MAN AND WOMAN CLING FOR THREE HOURS TO THEIR CAPSIZED BOAT
A man and a woman spent three hours clinging to their capsized boat in the Atlantic ocean after setting sail for New York City from the Bahamas.
The U.S. Coast Guard received a satellite distress signal from the 55-foot vessel named Bertie on Wednesday night when it was about 65 miles off the coast of Atlantic City in New Jersey.
Peter Bailey and Heidi Snyder had been sailing from New York from the Bahamas when they encountered stormy conditions.
They had been sailing around the world for the last two years.
Bailey and Snyder said they were hit suddenly by a ‘white squall’, which is a violent windstorm at sea.
‘We were literally swamped and swallowed under within 60 seconds; water rushed in and we were catapulted off the boat and into the ocean,’ they wrote on a Gofundme page.
‘We were able to climb up on to the bottom of the boat and see if we could dive for the emergency epirb device. No luck, it just was not within reach for the breath we had.
‘About 30 minutes later, the boat started to roll back up, leaving the port side with access, and miraculously with the epirb in view, we grabbed and activated it.’
The couple said that was the last offering that the boat gave them.
‘Peter built Bertie with his own hands and poured years of blood, sweat and tears into her being,’ they said.
‘Everything we owned was lost to the sea... our tools of the trade, phones, computers, passports, important documents, artwork, photography equipment, photos, travel mementos, home stuff... everything. ‘We had literally one minute from the time the squall hit until we were thrown off the boat.’ After receiving the distress signal, the Coast Guard launched a helicopter from Atlantic City and a plane from North Caroline. They also launched a Coast Guard vessel to help in the rescue.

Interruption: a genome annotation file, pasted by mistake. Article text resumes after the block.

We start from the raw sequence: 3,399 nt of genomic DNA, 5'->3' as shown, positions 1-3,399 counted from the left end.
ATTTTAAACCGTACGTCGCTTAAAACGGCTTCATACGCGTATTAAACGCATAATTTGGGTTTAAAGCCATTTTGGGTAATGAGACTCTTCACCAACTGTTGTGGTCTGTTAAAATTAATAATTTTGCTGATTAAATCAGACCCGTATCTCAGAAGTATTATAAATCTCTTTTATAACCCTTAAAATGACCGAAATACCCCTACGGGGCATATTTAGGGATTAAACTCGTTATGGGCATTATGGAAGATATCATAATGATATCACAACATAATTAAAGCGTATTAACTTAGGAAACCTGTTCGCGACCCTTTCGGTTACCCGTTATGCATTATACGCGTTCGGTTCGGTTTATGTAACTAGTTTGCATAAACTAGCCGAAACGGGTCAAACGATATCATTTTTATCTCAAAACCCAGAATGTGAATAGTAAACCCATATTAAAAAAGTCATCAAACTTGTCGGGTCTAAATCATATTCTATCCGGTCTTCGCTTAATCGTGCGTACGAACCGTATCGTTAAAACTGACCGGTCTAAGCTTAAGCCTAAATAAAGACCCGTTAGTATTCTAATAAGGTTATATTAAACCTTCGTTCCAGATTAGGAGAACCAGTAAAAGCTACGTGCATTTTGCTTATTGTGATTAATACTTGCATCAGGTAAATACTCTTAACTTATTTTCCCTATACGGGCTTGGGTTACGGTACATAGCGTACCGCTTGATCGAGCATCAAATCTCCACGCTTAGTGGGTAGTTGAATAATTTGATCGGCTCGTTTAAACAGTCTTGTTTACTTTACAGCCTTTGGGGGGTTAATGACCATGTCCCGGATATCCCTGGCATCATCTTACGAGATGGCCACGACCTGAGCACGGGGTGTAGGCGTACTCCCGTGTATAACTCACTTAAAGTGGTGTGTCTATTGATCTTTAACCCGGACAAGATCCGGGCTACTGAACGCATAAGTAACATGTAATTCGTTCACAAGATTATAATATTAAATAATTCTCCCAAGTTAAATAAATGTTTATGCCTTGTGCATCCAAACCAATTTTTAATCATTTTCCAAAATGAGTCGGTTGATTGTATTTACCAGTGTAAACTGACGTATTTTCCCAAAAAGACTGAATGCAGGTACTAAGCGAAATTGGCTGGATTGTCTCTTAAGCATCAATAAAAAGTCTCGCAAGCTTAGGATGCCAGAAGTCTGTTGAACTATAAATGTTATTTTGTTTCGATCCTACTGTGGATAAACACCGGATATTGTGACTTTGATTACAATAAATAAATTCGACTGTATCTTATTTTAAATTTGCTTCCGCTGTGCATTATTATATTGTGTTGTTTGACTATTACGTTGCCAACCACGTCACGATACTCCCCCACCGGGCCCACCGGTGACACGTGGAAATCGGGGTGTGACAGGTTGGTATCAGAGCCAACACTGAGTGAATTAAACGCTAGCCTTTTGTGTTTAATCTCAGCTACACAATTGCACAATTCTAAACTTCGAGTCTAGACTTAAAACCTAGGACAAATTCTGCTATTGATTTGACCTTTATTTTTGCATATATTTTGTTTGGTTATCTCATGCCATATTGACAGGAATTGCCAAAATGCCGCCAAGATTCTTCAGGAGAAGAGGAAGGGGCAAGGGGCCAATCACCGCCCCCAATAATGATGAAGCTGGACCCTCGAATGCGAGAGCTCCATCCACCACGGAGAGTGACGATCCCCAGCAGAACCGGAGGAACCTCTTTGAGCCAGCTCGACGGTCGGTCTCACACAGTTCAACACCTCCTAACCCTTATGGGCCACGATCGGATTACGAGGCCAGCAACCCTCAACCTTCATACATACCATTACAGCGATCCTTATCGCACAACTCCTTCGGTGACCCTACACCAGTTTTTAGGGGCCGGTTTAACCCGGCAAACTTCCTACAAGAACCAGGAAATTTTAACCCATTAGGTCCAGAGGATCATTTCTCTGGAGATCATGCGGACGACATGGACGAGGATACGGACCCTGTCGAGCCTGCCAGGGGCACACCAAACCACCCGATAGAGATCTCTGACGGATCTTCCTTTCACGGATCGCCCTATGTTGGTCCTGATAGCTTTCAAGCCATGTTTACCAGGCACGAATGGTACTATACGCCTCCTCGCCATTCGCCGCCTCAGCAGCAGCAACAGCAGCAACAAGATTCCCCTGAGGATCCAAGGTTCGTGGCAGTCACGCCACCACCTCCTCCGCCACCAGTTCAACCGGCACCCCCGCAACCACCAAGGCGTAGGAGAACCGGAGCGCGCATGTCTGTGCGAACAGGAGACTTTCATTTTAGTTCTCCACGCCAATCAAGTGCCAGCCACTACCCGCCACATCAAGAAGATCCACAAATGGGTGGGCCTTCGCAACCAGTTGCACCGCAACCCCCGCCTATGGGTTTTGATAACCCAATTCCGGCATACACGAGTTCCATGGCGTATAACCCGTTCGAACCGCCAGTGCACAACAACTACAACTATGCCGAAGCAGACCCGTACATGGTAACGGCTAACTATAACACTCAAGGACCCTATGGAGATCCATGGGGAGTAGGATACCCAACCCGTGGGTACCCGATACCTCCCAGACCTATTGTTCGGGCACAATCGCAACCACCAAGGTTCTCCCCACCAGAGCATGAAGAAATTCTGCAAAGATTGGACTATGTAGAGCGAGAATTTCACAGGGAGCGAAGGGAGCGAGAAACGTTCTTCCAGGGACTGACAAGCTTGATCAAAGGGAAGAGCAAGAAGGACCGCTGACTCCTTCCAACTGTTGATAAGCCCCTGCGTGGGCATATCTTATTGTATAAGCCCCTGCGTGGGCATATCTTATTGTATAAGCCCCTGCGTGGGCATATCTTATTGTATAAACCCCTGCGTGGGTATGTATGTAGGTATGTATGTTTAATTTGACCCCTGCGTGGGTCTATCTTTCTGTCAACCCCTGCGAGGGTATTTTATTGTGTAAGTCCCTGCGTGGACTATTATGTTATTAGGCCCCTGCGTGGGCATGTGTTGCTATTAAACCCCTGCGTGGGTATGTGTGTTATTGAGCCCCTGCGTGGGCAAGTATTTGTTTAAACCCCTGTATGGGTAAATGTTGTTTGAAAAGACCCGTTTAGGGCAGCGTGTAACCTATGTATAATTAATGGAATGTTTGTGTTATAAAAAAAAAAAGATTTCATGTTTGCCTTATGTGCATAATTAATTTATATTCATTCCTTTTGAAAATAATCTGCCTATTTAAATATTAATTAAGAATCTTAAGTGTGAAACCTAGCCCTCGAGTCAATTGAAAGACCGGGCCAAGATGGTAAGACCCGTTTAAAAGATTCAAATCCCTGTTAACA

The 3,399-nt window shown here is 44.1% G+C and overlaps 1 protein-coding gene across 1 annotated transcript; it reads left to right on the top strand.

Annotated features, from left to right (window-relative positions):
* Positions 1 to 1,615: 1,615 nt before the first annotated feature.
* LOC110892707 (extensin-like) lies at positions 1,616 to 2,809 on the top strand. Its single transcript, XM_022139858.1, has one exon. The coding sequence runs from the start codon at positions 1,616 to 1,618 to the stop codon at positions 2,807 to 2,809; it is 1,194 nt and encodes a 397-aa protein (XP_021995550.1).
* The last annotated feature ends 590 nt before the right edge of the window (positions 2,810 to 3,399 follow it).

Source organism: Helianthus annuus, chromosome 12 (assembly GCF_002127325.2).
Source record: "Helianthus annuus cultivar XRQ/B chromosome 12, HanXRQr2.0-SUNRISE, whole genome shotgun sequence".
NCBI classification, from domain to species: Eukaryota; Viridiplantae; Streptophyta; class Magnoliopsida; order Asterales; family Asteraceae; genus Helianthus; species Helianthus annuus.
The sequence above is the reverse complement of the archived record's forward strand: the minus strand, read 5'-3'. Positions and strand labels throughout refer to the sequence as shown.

A rescue swimmer followed a blinking strobe light and found Bailey and Snyder clinging to the hull of their capsized boat.
The couple were hoisted aboard the helicopter before being taken to nearby hospital.
They said they arrived at the hospital with ‘nothing but our lives and just the clothes on our backs’.
‘We are so very grateful that we are alive, sustained no injuries and have family who we love and love us and that is the most important part of this whole story,’ they said.
One of the helicopter pilots, Lt. Anthony Monteforte, said the rescue was challenging because of the weather conditions.
‘This was an extremely challenging hoist due to on-scene conditions, but the entire crew came together to work as a team to get the job done,’ he said.
‘I am extremely proud of my crew and all of the other assets that aided in this rescue and thankful that the survivors onboard used a currently registered EPIRB (Electronic Position Indicating Radio Beacon) so that we could quickly locate them.
The U.S. Coast Guard received a satellite distress signal from the 55-foot vessel named Bertie on Wednesday night when it was about 65 miles off the coast of Atlantic City in New Jersey
Peter Bailey and Heidi Snyder had been sailing from New York from the Bahamas